Monday morning we were up at 3:30 to catch our flight to Flores/Tikal area. The plane that we were on held about 29 seats O. It was a 45 minute flight as opposed to an overnight bus ride. We found an hotel for $10 per room, so we splurged and got seperate rooms for the kids and adults. Our room was on the end and had a private balcony overlooking the lake! Pretty nice. We made arrangements the next day to begin a 3 day hike through the jungle to Tikal. Some friends of ours had done this the year before and highly recommended it. The trip was interesting for many reasons, one of them being that the company that books the trip does not quite give you all of the information up front. The first day, we thought that we were going to be taken by jeep to the first archeological site of El Zotz. Well, when we got dropped off at the starting point, there was no jeep and it turned out that we were to walk 6 hours that first day! What a surprise. Nancy already had blisters on her feet from the volcano hike a couple days earlier, hum, this would be interesting. Many bandages and leaves were used. We again had hired one horse to rotate on and off. We understood that we would have the horse for the whole trip, but as it turned out, horses could not make the hike on the last day, as the jungle was too thick! So, all of our bags had to somehow get from the last camp to the destination of Tikal. (We are not going to go into detail about Tikal as there is plenty of info available.) We ended up hiring a Mayan fellow to act as our horse for the last day and carry most of our bags. Poor thing! Luckily, we had thinned out our bags and only brought what we would need on the hike, we had left the rest of the bags at the office of the travel agency. Other folks on the trail that we met had brought all of their stuff with them, they also thought that the horse was carrying everything for the whole duration. Of course none of us had back packs or anything appropriate to be hiking through the jungle with. While we were waiting, we kept ourselves occupied, trying to communicate with the locals and admiring a snake O that decided to cross the dirt road near us. After an hour of loading up the horses with food, water, hammocks, mosquito nets, tents and our bags, we began our walk. We walked out of a small village where all the local Mayans were amazed by Dana's blond hair O. We walked along a dirt road through the jungle O. Fletcher was disappointed that we were not in more closed in jungle, but we just told him to wait. By the end of the trip, he was completely satisfied. The kids and Nancy traded on and off the horse, Mike had decided that he wanted to do the whole trail on foot. We all made it with no major problems to the first camp where there were two other groups of hikers staying also. They have palm roofed open air structures for you to hang a hammock under. They set everything up and cook for you and bring you snacks and refreshments O. It was pretty nice. Mike and Nancy opted to sleep in a tent rather than the hammocks. After we rested our feet for a bit, we went on another hike to find the bat cave. Right at sunset, thousands of bats emerge from the caves in the side of a cliff. They all come out at the same time and it takes about an hour for them to all get out to feed, then about 4am they all return. It was a pretty amazing sight. The next morning after we were served breakfast, we hiked off for several hours to explore the nearby El Zotz site and to have some leisurely time to have lessons in traditional Mayan edible and medicinal plants. We also finally got to see monkeys in the wild O, which was one of Mike's dreams. We spent about 3 hours climbing these as yet uncovered ruins O. We went into tombs with interesting bats hanging from the ceiling. At the top of one of the mounds, we came face to face with a tribe of howler monkeys which we had been hearing all day. They were as surprised as we were. At the top on another mound, we could see the top of one of the temples in Tikal sticking out of the jungle O. It was a long way away and we were covering it all on foot in the next couple of days. A bit daunting to say the least. We returned to camp for lunch and a siesta. The guides packed up camp and off we went for about a 3 hour hike to the next camp O. This one was a bit rougher than the first, but it was fine. We had dinner of spaghetti and quickly fell asleep exhausted. Day three begins very early. This is the toughest day of the trip and mostly you are just trying to make tracks as quickly as possible through the jungle, over trees, under trees, through the brush along what is barely a path. If we did not have the guides, we would have been horribly lost within about 5 minutes. At one point, Nancy, who is usually very good about finding trails, went off for a moment and was instantly lost! Pretty humbling. The guides did not talk much this day, but they did take time to cut some vines O that they had told us about the day before. You cut this vine a certain way and water just pours out of it. It did have a bit of a green taste, but was really very fresh and satisfying. We were all pretty dirty and had leaves covering the rub spots on our feet as well as leaves around our heads to keep us cool. The guides said that we were going Mayan O. After about 5 1/2 hours we emerged from the jungle right at the base of Temple IV in Tikal O. It is truly an amazing sight! We had the guides take our bags out to the entrance of the park, (which was another 25 minute walk) so that we could explore a bit of the site before we went out for lunch and a rest. We climbed a ladder/stairway to the top of Temple IV for amazing views O of the other temples and an overview of the whole area and we were able to look back on the jungle from which we had emerged. Of course the pictures do not even come close to showing the majesty of this site, but it was truly awe inspiring to think of this amazing culture that was so sophisticated so long ago! There are only three places to stay right at the site, and they were all expensive. We got the cheapest room that we could find and it happened to be at a place with a pool. Boy did that feel good after three days in the hot jungle. We rested up and ate dinner at a place next door to the hotel before falling into bed and a sound sleep. The next morning we were up early to explore the site and some more of the temples and history O. We had a couple of guide books to refer to along the way. Nancy especially was totally exhausted from the prior three days activity. It was kind of hard to be excited about walking around the hot jungle some more. Just as she was getting re-energized, Mike began to fade. We spent a good part of the day inside the park and saw the major sites and attractions as well as climbing most of the temples. One (Temple V) was very scary, with a steep and long ladder and only a very small platform at the top. We also got to see some wildlife once we got to Tikal O. I think that the animals in the jungle were watching us, but not showing themselves. At Tikal the animals are more used to humans, so were not afraid to be sighted. We stopped back at the hotel for another refreshing swim before we boarded a bus to take us back to Flores and civilization.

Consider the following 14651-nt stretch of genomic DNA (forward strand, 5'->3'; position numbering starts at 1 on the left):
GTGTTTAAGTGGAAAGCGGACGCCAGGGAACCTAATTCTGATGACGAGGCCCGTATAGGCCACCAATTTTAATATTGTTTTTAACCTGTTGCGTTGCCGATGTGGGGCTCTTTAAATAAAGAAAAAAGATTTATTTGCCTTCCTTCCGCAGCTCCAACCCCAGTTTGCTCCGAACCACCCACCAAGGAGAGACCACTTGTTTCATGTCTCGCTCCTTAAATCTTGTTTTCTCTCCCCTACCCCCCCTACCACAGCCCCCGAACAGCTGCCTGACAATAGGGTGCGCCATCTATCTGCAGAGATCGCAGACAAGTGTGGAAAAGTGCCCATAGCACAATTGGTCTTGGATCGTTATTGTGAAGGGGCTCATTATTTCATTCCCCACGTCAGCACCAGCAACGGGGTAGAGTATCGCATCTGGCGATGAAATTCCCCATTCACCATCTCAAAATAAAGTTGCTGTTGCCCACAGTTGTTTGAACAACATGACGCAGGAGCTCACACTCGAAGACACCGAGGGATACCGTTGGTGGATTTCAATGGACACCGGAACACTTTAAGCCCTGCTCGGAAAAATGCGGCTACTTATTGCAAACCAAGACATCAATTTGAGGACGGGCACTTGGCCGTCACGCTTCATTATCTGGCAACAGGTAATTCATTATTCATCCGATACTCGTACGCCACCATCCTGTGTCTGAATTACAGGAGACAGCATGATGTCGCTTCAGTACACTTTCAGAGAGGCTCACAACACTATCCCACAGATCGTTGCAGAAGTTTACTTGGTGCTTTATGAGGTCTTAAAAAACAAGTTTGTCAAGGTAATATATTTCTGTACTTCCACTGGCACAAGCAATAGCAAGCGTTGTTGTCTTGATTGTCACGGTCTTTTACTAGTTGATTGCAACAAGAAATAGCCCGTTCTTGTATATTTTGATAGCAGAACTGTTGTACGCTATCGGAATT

Once back in Flores, we found another great hotel where we again got two rooms for about $20 total. Each room had its own hot shower and a TV! What fun to be so exhausted and have a nice room. We caught up on some of the school work from the prior week and just hung out in Flores for a couple of days. We did a big load of very dirty laundry from the trip. Everyday we did some adventure also and swam in the lake. One day we took a boat over to a small zoo and also to an animal rescue center. The zoo was fun, but not nearly as good as the rescue center. While at the zoo one wild monkey came out of the trees and ran right along the fence over peoples hands, he was pretty funny. We also got to see two jaguars here O, they are very beautiful. After the zoo, we had the boat driver take us to the animal rescue center that we had heard about from other friends. They take animals that were being smuggled out of the country and treat them for any injuries before they return them to the jungle. Some of the animals are too injured or have already had too much contact with humans and these they keep as educational tools . There are two young spider monkeys O in this category that you can go in and feed and hold. First Mike and Dana went in and then Nancy and Fletcher. One of the monkeys, Shushu, would not let go of Nancy, she just kept clinging and clinging. The other monkey was very jealous and kept jumping around, landing on Nancy's head and shoulders, but Shushu just hung on. It was very hard to want to pry her off and leave her. People can go volunteer here for any length of time and we could see that it would be a great experience. They had several other animals there including many macaws and three baby deer who were found after their mother was just killed. The next day we explored an extensive cave system O for a couple of hours. Supposedly there is a way out other then the way that you went in, but we never found it and we were slithering around on our bellies through many passages. We could feel fresh air coming through very small openings, but we never did find the other way out. At first the kids were freaked out by the total darkness when we turned the lights off, but soon became used to it. There were many amazing stalagtite and stalagmite structures and everything was drippy and wet. We emerged covered in mud! That afternoon we flew back to Antigua from Flores. We had a pretty bumpy flight back, with the plane full of medical folks who had come down for a couple of weeks of volunteer medical work. They come down every year, bringing their expertise, medicine and equipment. They said that there were over a thousand patients waiting for them the first day.